What is 3D Embedding?
3D Embedding is the process of computing coordinates in 3D space for each compound based on the compound feature values. In other words, embedding algorithms convert the n-dimensional feature space (n = the number of features) to 3 dimensions. More generally, this process is called dimensionality reduction.
What is a good 3D Embedding?
A good embedding is achieved if the distance in 3D space reflects the feature values for each compound: the distance in 3D space should correlate to the distance of the feature values. However, a loss-free transformation (of the n-dimensional feature space to 3D space) is not always feasible, especially if the dataset is large, and many un-correlated features are used.
Embedding quality - global
CheS-Mapper measures how well the 3D positions reflect the features values of compounds. When the viewer starts, it provides the global embedding quality (on the top right of the screen). Additionally it may give a warning if the embedding quality is not good.
The overall embedding quality is computed by comparing feature values and compound coordinates. In more detail, it is the correlation between the feature value distance matrix and the 3d-positions distance matrix. The feature value distance matrix is computed using the same distance measure as the Embedding algorithm (by default, this is the Euclidean distance, see below). The 3d-positions matrix is computed using Euclidean distance.
Pearson's correlation coefficient () is computed. It ranges from 1 (perfect correlation), to 0 (no correlation) to -1 (negative correlation). I.e., the better the embedding, the closer the correlation values to 1. We use a conservative categorization of embedding quality (>=0.8 very good, >= 0.6 good, >= 0.4 weak, >= 0.2 very weak, else poor) provided by Evans, J.D.: Straightforward Statistics for the Behavioral Sciences. Duxbury Press, Pacific Grove (1996). A warning is given to the user if the embedding quality is below 0.6.
If there are to many features with to diverse values, it may be impossible to compute a good overall 3D embedding at all.
Embedding stress - local
The Embedding stress for each compound is provided as a compound feature, and can be selected in the viewer with the dropdown menu on the bottom left. The closer the stress value to 0, the lower is the embedding stress for the particular compound, and the better does the 3d-distance to the other compounds in the dataset correlate to the feature value distance.
Note that the highlighting colors may be missleading: the compound with the highest embedding error will always be shown in red, even if the whole dataset including this compound is almost perfectly embedded.
The Embedding stress is computed analogous to the global embedding quality, but it uses only the distances of all other compounds to this particular compound: Embedding-stress(compound) = 1 - Pearson's correlation (feature-distances-to-compound, 3d-position-distances-to-compound). (In other words, the global embedding quality is the correlation of two matrixes, the local embedding stress is 1 - the correlation of two arrays.)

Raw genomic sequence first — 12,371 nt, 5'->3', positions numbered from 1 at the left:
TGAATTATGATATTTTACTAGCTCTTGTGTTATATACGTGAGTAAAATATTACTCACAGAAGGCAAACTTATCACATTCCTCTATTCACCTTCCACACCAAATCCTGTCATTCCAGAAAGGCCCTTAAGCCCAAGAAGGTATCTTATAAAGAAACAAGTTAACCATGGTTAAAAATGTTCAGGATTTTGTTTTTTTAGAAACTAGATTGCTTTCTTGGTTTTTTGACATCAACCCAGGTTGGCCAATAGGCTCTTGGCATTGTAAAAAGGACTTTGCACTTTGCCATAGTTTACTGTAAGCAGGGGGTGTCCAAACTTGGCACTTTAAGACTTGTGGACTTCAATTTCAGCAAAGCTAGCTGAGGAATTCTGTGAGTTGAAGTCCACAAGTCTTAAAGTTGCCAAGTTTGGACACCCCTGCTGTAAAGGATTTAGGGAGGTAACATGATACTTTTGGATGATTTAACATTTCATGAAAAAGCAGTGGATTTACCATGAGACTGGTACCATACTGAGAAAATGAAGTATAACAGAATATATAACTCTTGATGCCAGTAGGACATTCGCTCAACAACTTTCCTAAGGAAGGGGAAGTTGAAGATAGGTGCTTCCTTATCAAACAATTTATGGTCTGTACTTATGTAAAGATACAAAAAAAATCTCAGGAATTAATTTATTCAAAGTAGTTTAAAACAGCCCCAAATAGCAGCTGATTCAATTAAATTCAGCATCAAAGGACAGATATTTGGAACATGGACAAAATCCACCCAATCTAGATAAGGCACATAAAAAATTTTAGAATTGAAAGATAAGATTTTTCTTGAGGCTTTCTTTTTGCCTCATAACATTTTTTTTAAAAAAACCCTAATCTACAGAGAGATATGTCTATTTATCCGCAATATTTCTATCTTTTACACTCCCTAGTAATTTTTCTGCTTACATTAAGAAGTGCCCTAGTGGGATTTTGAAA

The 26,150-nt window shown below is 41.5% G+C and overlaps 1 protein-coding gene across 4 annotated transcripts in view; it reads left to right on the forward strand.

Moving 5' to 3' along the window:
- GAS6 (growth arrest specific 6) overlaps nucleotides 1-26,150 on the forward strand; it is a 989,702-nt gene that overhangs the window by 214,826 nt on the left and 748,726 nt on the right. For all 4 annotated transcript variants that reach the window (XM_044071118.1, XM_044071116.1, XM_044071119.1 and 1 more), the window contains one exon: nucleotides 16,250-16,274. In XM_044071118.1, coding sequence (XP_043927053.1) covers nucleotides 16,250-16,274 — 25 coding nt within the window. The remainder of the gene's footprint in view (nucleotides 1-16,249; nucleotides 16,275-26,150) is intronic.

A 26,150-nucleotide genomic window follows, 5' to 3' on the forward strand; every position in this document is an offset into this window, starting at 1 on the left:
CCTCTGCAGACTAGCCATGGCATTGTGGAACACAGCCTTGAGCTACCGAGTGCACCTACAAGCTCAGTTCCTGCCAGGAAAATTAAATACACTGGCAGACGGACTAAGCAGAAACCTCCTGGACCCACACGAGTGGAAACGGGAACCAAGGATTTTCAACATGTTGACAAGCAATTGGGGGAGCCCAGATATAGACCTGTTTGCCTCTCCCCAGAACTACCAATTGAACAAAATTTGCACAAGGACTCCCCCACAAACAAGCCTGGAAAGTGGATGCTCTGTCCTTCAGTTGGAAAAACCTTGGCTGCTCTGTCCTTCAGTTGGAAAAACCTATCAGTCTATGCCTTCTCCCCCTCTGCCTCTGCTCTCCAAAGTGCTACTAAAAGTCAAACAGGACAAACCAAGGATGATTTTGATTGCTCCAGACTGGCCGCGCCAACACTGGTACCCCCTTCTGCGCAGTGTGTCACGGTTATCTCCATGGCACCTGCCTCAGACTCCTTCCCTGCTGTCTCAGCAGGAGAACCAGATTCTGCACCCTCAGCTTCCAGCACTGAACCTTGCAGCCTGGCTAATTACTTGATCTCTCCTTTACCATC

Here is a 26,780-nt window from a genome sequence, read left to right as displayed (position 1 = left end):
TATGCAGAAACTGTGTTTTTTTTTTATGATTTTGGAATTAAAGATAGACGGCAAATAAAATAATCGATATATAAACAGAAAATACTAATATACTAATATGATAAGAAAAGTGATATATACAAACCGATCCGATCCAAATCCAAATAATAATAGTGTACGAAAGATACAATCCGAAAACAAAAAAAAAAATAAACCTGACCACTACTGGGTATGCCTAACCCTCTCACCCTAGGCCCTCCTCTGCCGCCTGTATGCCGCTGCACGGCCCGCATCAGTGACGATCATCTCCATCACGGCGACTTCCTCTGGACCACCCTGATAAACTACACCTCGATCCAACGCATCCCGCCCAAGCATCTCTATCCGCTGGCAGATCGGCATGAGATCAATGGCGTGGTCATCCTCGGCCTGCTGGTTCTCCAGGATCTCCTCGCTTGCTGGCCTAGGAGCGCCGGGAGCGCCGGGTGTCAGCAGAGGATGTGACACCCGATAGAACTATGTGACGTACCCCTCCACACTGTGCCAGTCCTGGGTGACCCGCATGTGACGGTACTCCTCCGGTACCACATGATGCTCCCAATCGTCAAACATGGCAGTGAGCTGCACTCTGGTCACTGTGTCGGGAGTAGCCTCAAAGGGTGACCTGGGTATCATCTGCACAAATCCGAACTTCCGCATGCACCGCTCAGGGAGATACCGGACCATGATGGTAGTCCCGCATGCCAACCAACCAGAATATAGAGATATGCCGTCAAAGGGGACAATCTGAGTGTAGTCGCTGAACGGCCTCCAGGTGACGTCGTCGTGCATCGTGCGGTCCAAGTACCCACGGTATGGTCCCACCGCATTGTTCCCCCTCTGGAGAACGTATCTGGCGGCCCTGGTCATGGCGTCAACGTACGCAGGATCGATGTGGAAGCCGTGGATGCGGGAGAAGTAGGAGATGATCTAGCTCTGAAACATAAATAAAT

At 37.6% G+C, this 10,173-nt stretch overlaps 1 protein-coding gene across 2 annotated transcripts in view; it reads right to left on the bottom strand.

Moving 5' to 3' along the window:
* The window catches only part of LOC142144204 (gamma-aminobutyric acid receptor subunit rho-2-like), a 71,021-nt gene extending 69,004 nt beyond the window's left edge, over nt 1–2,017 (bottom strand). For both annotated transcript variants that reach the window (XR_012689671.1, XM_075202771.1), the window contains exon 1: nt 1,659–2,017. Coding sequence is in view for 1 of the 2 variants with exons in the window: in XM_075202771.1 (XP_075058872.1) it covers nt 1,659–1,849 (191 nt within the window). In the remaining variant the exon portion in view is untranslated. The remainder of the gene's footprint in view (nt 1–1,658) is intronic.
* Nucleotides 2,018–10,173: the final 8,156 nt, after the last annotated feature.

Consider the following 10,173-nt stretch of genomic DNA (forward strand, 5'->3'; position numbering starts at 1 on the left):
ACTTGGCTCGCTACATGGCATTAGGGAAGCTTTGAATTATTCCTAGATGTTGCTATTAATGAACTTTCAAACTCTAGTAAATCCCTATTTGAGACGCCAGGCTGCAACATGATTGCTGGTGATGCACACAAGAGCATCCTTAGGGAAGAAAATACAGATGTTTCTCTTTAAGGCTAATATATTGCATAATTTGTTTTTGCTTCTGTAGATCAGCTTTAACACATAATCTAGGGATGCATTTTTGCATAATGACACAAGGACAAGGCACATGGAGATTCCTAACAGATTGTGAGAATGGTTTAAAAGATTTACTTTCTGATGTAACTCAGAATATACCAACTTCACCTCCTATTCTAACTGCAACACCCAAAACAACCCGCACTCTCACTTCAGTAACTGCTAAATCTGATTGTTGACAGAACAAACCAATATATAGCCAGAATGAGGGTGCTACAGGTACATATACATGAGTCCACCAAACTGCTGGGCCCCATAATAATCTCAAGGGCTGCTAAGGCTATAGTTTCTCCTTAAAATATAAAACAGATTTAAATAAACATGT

What if the Embedding Quality is not good?
This cannot be avoided in some cases. This means that CheS-Mapper provides a compressed, over-simplified view on the feature space. However, you can compute the nearest neigbors for (high-stress) compounds.
|Algorithm||Linear||Local||Deterministic||Independent of R||Configurable distance mesure|
|PCA 3D Embedder (WEKA)||Yes||Yes||Yes|
|PCA 3D Embedder (R)||Yes||Yes|
|Sammon 3D Embedder (R)||Yes||Yes|
|SMACOF 3D Embedder (R)||Yes|
|TSNE 3D Embedder (R)||Yes|
- The algorithm runtime is very fast (Non-linear algorithms might take long on large datasets).
- The embedding method tries to conserve local-structures within your data, the overall global 3d-embedding will be worse.
- The algorithm contains no random element, the result is equal for each run of the algorithm. No entry: the user can specify a Random seed value to initialize the algorithm.
- Independent of R
- For some algorithms the R statistical software has to be installed on your machine.
- Configurable distance measure
- Some algorithms allow to select different distance measures (see below).
By default, Euclidean distance is (implicitly) used as distance measure by most algorithms. Other distance/similarity measures (like e.g. Tanimoto similarity) may be more suitable for nominal features.
Which embedding algorithm to select?
The embedding algorithm should be selected according to the number of compounds in the dataset (see Image below).
If the embedding quality is poor try to:
- use a different algorithm (if Sammon/Smacof take too long, try to reduce the number of iterations)
- select Sammon embedding with different distance measures (e.g. Tanimoto similartiy may be suitable for nominal feature values).
- remove outlier compounds (Often outliers are spatially clearly seperated from the remaining dataset. Moreover, you can identify "problem compounds" via the compound feature Embedding stress.)
- reduce the number of features
- PCA with R
- There are two variants to perform PCA, the method prcomp is used because it can be applied to datasets with more features than compounds.